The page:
Posted on: Aug 17, 2011
The Investiture Ceremony
Marking the beginning of the sports season
On August 14, 2011, the Prasanthi Nilayam campus of the Sri Sathya Sai Institute of Higher Learning heralded the year's sports season with a solemn yet colourful Investiture Ceremony in the Sri Sathya Sai International Center for Sports. Truly speaking, in the institutions started by Bhagawan the academic calender and the sports and cultural calender are carefully intertwined so as to reiterate the importance of these extra curricular activities in imparting integral education. This ceremony was held to officially hand over to the Captains and Vice Captains of the various houses their respective flags. There was also an oath taking ceremony where all students pledged to take part in the sports and cultural events of the year in the true spirit of sportsmanship and more importantly, as an offering to their beloved Mother Sai.
But this was not just a routine ceremony for it was more of a curtain raiser for the grander and larger Annual Sports and Cultural Meet that is held every year on January 11, in which all the campuses of the university participate. Apart from the students of the Post Graduate campus, the boys from the Sri Sathya Sai Higher Secondary and Primary School too presented their programmes. They offered the audience a sample of everything - dance, gymnastics and even a basketball and a volleyball match. On this occasion, a video that captures the unequalled love that Bhagawan showers on His students to encourage them in their efforts in the realm of sports was also screened. This presentation even gave a footprint of how the Annual Sports event has come to be as it is today. We now present you this video with an appropriate preamble and concluding remarks.
Life is a Game - Play it
- a video presentation
“A sound mind in a sound body” - this adage is well known and oft quoted. As Bhagawan Sri Sathya Sai Baba says, one cannot separate the ‘spiritual’ from the ‘worldly’; the two terms are not separate watertight compartments. Everything is either spiritual or worldly depending on the way the mind works and interprets it. The importance of the mind can hardly be overemphasized and Swami sums this by telling, “Mana Eva Manushyanaam Kaaranam Bandha Mokshayoho” meaning that the mind alone is responsible for man’s bondage or liberation.
How does the body come into all this? The body is the temple of God in which the mind too is enshrined. The body also becomes a medium of expression for the three Gunas ( attributes) of Satva, Rajas and Tamas. Swami says, “Tamasic is characterized by intellectual inertia, a wavering mind, indecisiveness, non-discrimination and heedlessness. The Rajasic is characterized by passion, anger, jealousy, greed and restlessness. The Satvic is full of wisdom, is calm and serene but experiences happiness. Wisdom belongs to Satva-guna, activity to Rajo-guna and delusion to Tamo-guna.”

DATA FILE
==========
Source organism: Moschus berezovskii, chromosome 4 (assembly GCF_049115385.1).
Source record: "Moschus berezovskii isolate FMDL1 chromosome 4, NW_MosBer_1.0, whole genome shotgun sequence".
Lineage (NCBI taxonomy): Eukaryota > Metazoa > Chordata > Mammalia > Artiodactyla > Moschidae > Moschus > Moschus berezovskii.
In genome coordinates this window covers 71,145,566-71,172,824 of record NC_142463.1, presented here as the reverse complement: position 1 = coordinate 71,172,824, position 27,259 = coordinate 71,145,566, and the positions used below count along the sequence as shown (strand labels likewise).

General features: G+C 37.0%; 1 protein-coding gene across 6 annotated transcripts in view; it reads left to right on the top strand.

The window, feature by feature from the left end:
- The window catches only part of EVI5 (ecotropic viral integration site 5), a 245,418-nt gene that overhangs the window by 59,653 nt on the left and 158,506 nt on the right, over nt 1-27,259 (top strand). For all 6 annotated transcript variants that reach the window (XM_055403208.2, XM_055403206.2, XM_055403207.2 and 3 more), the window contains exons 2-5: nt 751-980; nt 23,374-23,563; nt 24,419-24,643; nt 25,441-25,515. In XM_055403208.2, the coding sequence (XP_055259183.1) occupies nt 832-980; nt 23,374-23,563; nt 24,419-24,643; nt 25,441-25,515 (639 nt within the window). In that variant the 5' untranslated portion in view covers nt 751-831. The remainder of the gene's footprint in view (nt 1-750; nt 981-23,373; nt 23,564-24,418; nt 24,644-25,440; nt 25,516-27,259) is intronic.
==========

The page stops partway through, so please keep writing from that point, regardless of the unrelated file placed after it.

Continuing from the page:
Every person is a mix of these three. Sadhana (spiritual practices) is working in a manner to become more satvic and less tamasic. One has to move from tamasic to rajasic and then to satvic. Physical fitness, sports and games become instrumental in helping one to progress from tamasic to rajasic. Even as one plays, one improves decision making, discrimination and focus by overcoming inertia and laziness. What holds good for sports, holds good for life too and Swami says, “Life is a Game, Play it.” Swami thus has always encouraged His students to play on and the ways in which He did that are truly memorable as the video below depicts.
Swami narrates a Chinna Katha to amplify the need to imbibe Satvic qualities.
“There were three fishes in a pond. One fish said to the other two: "The water in this pond will run dry day after day. A time will come when the pond may become completely dry and before the fisherman comes to catch us, it is necessary that we go and stay in some place where there is a perennial supply of water".
The second fish said: "You are simply imagining. Your mind is full of needless fears. The pond will not run dry. The fisherman will not come to bother us. Enjoy your present state." The third fish too shared this idea and decided to remain in the pond, too lazy to go any where else.
The first fish was discouraged when the other two did not accept its advice and so it had to share their fate. As anticipated, the fisherman came and trapped them, cooked and ate them.
Our life may be compared to a pond and the length of our life to the water. The three fishes are the three gunas, tamas, rajas and satva.
The satvic tendency always decides to follow the path of good and fixes its attention on things which are permanent. It decides that before the level of water runs down, it should save itself and it always thinks of noble things. The level of water is the length of life and day by day it recedes. At any time death may overcome it.
The fisherman is the emblem of death. Tamas and rajas are antagonistic to satva and therefore even the merit of satva is counteracted by the other two. These two gunas, tamas and rajas, mislead our senses and send them along the wrong path.
We should first try to control tamas and rajas and thereby attain mastery over our senses. If we follow good methods even rajas and tamas may be conquered by close association with satva."
- Radio Sai Team